Duck & Goose Hunting Articles, Hunting Tips and Waterfowl Recipes

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Duck Hunting Etiquette Tips for the First Time HunterDuck hunting is growing in popularity, which means there are more and more first time hunters slinging shotguns every season. Unfortunately, not all of them have taken the time to learn duck hunting etiquette. The last thing you want to do is upset a man or woman holding a loaded shotgun! In order to make everyone’s next (or first) hunting trip more enjoyable, we have put together some duck hunting etiquette tips to help all of our new, and some old, duck hunting enthusiasts enjoy their trip as well as not spoiling someone else’s.

  1. Respect Your Host – if you are lucky enough to have a friend invite you along for a trip, respect the fact that it is his or her trip, not yours. If he or she did not invite you to bring your dog, don’t bring your dog. Also, remember, your host or blind boss will call the shot,  don’t just start shooting when you see a flock flying over. If he or she does not give you the nod to fire away, wait. It also would not hurt to ask your host prior to the trip if there is anything they would like you to bring. Even if they do not, the offer will be appreciated.
  2. Don’t Be a Topper – one thing is for sure, at some point, the war stories will start to be told. Don’t be “that guy” that always one ups everyone else, and you know the type of guy we are talking about. You can start making up stories and somehow, someway; he has a version of the same story where he outdoes you just enough to ensure that his story is a bit more sensational than yours.
  3.  Don’t Be a Complainer – the last thing hunters want is to have someone they invited along for a trip start complaining about the lack of ducks, the cold temperatures, the wet conditions, or the dirt and mud that is getting all over those new boots. The dirt comes off and regardless of the conditions or lack of waterfowl, you ARE having the time of your life.
  4.  Respect Your Lodging – be it a rented club, someone’s home, or a hotel, think ahead and prepare to leave your muddy boots and waders outside. Simply put, don’t go rushing through the door after a day in the muddy woods or lying belly down in a muddy blind. Basically, try not be a farm animal when you get back to civilization.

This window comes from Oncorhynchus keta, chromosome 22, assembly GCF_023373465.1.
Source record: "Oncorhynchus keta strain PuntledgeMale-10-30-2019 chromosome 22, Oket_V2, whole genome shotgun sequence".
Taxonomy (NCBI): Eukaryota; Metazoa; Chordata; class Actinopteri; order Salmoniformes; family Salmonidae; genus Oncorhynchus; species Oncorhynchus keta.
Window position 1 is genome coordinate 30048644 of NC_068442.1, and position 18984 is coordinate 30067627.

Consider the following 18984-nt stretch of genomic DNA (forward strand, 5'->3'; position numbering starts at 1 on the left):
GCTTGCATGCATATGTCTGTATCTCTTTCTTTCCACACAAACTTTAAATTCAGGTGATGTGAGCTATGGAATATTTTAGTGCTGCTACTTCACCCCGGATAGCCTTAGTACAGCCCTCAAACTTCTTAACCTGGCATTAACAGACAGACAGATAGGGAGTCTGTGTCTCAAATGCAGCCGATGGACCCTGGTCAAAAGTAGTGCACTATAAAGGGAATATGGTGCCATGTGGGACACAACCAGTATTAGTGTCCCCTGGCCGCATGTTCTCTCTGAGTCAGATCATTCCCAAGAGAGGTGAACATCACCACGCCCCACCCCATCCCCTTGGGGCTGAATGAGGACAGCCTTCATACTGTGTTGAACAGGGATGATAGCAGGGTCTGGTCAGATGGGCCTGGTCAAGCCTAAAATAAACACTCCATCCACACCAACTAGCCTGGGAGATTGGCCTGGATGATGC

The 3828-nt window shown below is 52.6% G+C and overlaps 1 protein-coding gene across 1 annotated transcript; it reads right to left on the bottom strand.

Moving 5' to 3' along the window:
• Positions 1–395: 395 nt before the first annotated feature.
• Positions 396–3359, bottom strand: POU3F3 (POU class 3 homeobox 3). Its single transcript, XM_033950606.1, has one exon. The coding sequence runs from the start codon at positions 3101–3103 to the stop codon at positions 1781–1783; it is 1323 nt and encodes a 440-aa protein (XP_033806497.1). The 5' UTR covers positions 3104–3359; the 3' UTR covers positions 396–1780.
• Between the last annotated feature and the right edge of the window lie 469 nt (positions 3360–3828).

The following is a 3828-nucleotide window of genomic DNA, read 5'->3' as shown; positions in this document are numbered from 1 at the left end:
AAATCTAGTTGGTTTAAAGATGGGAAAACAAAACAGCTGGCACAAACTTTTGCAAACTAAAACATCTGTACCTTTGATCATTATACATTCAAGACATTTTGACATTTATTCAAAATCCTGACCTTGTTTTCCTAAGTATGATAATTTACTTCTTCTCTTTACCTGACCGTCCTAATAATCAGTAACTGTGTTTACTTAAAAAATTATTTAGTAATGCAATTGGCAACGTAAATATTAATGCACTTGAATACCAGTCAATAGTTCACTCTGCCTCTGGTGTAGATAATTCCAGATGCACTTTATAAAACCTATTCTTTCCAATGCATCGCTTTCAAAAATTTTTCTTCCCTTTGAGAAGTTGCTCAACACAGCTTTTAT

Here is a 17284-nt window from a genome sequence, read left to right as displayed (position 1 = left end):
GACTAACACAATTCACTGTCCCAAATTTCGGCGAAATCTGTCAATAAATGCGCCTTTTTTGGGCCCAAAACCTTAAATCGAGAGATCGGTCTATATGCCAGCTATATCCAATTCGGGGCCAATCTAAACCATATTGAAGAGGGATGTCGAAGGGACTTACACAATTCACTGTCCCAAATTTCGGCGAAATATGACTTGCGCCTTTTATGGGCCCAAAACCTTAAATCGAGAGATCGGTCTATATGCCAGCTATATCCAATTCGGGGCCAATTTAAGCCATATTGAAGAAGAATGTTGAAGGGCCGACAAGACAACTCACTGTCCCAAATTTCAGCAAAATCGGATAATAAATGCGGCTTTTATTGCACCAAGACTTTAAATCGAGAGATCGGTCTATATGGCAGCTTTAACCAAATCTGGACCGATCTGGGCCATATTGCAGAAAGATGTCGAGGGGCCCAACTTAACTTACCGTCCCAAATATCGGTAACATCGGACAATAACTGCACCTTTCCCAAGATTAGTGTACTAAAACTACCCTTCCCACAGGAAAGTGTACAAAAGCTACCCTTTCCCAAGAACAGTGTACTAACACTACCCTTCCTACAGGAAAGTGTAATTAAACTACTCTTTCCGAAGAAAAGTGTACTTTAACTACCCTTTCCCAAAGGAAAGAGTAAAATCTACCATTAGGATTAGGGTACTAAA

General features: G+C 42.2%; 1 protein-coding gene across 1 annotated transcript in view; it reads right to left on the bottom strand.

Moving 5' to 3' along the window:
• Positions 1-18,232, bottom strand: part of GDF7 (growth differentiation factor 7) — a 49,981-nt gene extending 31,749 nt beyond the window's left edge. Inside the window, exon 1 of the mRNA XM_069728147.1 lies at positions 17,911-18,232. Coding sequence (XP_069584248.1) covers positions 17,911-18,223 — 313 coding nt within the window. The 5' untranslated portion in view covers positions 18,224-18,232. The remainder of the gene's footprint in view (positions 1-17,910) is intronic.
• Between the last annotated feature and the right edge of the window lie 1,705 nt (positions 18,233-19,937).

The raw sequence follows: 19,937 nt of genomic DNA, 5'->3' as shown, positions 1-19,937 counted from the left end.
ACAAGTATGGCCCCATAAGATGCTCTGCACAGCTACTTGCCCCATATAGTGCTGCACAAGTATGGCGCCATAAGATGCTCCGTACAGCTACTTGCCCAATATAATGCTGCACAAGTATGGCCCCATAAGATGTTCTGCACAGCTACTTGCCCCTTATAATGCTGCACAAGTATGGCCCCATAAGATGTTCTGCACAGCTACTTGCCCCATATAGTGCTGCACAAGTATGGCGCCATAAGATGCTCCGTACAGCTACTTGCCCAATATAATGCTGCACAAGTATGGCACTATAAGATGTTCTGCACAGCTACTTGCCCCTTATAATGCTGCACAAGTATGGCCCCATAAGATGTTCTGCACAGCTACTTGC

5. Watch Your Distance – you need to realize there are more than likely other hunters in your area. Regardless of the confidence, you have in your long distance shooting, realize that taking a long shot probably has you interfering with other hunters in the area. Eventually, those hunters will find out who you are, and remember; they have shotguns!
  6.  Stop Calling My Birds! – if you see some ducks working another spread, keep the duck call in your pocket. Calling another hunter’s birds off is about as bad as it gets. Many hunters will work the same areas during the same times of the year and if your host is one of these individuals, you could be making life very difficult for him or her in the future. As a matter of fact, just forget about calling! Let your host handle those duties because trust me, you are not the Frank Sinatra of duck callers.
  7. Get Up Early or Stay in Bed – most duck hunters will get up VERY early to stake out their areas, set up their decoys, and work the morning flight. Please, please, please do not sleep in and decide you feel like working out of the boat today. All you are going to do is upset a lot of hunters that have set up their spreads and that have been lying in mud for the last three hours waiting for the ducks to fly.  If you miss the morning hunt, you can always set up later in the day for the afternoon flight.
  8.  If You Don’t Own the Land, You Don’t Own the Land!duck hunting guides and duck hunting clubs will often own or lease the lands they and their clients hunt. However, there is still plenty of free land for individuals to hunt on their own. As is the nature of a hunting man, he will think that if he has hunted a specific area for the past ten years, he owns the land even though he really doesn’t. Simply put, if someone else gets there before you, find another spot don’t set up to close to other hunters.
  9. You Are in a Duck Hunting Boat, not a Speed Boat – there will inevitably come a time when you encounter a boat that does not quite have the power that your boat has. When this happens, slow down and pass them without creating a massive wake that will rock or flip their boat. Karma is a bitch and somehow she will find what you did and return the favor if you show off your power for fun.
  10.  Leave It Better Than You Found It – even though you are lying in mud and covered from head to toe in gunk, try not to be a pig. Take the time to police your area when you leave and try to leave it just a little better than you found it. It won’t hurt you to pick up an extra piece of trash or two when you are gathering your day’s mess. It might even make you feel good about yourself. Furthermore, it will set a great example for the rest of the hunters in your group.
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